The REIT will use the net proceeds as part of its $800 million purchase of the JW Marriott San Antonio Hill Country Resort & Spa in San Antonio, Texas. In addition to the equity offering, Ryman sold $400 million in senior notes due in June 2028, carrying an annual interest rate of 7.25%. The bond sale was $100 million higher than originally intended. 

The JW Marriott hotel acquired is located on 640 acres, has 1,002 rooms, and 268,000 square feet of indoor and outdoor meeting and event space. Golfers will like it. It has two 18-hole courses, one designed by Greg Norman and the other by Pete Dye. The resort currently generates $63 million in annual adjusted EBITDA for real estate (EBITDAre).

In November, I suggested that RHP is an up-and-coming stock to buy for the long haul. With shares up 17.5% year to date, I haven’t changed my tune. 

Intapp (INTA)

Source: Shutterstock

The smallest of the three secondary offerings was done by Intapp (NASDAQ:INTA), a provider of cloud-based software solutions for legal and financial services firms. 

Founded in 2000, it has more than 2,250 clients, including 96 of the top 100 American law firms, seven of the top eight global accounting firms, and 1,400 private capital and investment firms, according to the company. Of its clients, 572 spend more than $100,000 annually.

Intapp priced its secondary offering on May 17, selling 6.25 million shares at $36.50 with an additional 937,500 available to the underwriters. The company sold 2 million shares, raising gross proceeds of $73 million. The other 4.25 million shares, plus the potential over-allotment, were sold by insiders, including Chief Executive Officer (CEO) John Hall. 

Intapp is the only one of today’s secondary offering stocks that is losing money on a GAAP basis. Through the nine months ended March 31, it had a net loss of $58 million, but this was down from $78 million in the comparable year-ago period. However, on a non-GAAP basis, it earned $5.1 million, and revenue was up 30.4% year over year to $256.3 million.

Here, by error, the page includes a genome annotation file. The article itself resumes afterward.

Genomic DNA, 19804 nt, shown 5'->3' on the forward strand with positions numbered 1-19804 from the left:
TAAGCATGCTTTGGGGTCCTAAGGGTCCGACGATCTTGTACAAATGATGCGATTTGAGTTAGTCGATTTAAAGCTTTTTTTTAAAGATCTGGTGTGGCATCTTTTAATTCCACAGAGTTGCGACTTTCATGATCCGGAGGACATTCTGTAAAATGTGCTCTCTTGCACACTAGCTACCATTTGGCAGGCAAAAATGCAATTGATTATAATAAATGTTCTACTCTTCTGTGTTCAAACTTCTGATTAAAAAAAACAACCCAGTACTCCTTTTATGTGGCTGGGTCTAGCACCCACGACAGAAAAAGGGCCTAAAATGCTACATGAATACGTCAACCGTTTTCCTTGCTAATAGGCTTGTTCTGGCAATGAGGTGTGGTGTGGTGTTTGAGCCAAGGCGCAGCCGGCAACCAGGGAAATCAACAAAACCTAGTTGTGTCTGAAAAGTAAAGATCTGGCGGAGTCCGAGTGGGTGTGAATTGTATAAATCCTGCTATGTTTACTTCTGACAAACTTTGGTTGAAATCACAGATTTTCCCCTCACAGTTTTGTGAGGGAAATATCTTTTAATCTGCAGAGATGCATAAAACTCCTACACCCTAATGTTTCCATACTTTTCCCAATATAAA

Intapp expects revenue of at least $349 million in fiscal 2023, implying 28.5% growth, with a non-GAAP operating profit of $9.5 million at the midpoint of its guidance. 

As its customer base, revenue and profits continue to grow, today’s $40 share price could look very cheap in a few years. 

On the date of publication, Will Ashworth did not have (either directly or indirectly) any positions in the securities mentioned in this article. The opinions expressed in this article are those of the writer, subject to the Publishing Guidelines.

Will Ashworth has written about investments full-time since 2008. Publications where he’s appeared include InvestorPlace, The Motley Fool Canada, Investopedia, Kiplinger, and several others in both the U.S. and Canada. He particularly enjoys creating model portfolios that stand the test of time. He lives in Halifax, Nova Scotia.

Articles You May Like

Faraday Future (FFIE) Stock: To the Moon or Straight to Zero?